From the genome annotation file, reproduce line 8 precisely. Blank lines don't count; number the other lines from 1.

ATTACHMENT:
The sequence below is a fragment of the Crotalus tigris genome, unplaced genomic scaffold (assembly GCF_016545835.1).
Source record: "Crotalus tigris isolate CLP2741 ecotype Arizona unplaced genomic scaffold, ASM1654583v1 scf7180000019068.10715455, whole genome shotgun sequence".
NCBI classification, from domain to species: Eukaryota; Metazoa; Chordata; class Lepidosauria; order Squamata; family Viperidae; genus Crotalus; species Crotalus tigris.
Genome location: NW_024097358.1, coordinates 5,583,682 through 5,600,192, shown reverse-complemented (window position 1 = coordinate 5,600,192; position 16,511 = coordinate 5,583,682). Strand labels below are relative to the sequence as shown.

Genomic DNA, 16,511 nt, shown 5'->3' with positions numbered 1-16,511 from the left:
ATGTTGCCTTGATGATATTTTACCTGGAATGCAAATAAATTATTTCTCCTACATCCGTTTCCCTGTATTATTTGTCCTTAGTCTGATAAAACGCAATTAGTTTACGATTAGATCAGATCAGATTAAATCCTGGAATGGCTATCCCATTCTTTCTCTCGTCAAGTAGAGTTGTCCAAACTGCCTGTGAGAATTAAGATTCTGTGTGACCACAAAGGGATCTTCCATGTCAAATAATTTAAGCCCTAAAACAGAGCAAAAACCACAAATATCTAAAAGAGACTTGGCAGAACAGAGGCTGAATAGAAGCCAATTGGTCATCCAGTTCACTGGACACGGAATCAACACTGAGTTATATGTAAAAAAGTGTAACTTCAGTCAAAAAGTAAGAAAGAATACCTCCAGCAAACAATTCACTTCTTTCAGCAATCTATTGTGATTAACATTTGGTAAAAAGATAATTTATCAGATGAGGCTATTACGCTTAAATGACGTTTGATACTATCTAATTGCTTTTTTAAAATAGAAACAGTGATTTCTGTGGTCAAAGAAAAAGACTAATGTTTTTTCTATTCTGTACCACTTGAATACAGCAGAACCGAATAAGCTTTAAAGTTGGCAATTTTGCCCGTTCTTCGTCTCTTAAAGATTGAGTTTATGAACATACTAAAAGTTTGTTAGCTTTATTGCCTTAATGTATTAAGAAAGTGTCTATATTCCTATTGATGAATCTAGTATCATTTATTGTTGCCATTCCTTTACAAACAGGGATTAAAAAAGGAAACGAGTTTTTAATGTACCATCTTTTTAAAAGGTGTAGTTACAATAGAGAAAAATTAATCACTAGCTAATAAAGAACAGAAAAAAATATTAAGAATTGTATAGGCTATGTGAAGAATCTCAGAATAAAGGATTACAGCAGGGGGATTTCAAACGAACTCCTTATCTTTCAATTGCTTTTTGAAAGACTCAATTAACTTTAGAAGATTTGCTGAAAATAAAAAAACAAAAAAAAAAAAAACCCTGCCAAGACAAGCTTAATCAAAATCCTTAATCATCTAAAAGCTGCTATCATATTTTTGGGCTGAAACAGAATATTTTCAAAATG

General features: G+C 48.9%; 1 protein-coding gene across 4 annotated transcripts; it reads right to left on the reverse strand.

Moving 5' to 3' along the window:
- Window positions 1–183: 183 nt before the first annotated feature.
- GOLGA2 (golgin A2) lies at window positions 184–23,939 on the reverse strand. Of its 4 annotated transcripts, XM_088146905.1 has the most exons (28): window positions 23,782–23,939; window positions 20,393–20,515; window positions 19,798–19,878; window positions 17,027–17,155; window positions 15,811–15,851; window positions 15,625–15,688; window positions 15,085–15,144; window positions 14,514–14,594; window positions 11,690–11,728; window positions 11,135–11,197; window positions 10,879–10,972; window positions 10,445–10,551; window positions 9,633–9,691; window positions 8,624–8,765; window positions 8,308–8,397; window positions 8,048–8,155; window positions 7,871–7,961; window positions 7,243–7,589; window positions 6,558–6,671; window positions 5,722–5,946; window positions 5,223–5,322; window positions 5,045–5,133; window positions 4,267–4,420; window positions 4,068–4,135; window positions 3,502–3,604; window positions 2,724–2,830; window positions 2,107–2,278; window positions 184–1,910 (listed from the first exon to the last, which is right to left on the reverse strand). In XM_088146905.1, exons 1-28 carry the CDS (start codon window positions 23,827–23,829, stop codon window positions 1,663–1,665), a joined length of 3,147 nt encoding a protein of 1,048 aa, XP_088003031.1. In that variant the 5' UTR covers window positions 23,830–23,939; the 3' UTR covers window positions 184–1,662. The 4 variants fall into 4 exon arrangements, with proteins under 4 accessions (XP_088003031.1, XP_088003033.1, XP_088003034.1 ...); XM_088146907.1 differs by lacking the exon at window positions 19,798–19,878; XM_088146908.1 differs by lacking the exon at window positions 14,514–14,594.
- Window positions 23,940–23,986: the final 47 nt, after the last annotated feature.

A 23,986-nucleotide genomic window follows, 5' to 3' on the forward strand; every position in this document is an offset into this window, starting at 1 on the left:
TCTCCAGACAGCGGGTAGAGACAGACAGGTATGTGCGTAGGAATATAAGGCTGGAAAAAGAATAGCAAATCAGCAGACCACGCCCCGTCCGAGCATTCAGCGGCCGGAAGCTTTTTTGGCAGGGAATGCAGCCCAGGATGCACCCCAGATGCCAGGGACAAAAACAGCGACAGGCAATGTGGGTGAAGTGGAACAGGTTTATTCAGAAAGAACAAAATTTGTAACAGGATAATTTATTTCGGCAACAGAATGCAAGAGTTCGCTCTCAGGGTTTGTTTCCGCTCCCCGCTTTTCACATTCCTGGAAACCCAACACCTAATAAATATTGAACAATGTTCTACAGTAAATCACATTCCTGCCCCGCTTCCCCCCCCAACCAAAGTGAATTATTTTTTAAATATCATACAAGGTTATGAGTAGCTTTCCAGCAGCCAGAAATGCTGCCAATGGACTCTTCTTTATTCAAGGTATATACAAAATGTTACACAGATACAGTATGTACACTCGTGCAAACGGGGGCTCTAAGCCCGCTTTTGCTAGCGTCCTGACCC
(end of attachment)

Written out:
Moving 5' to 3' along the window: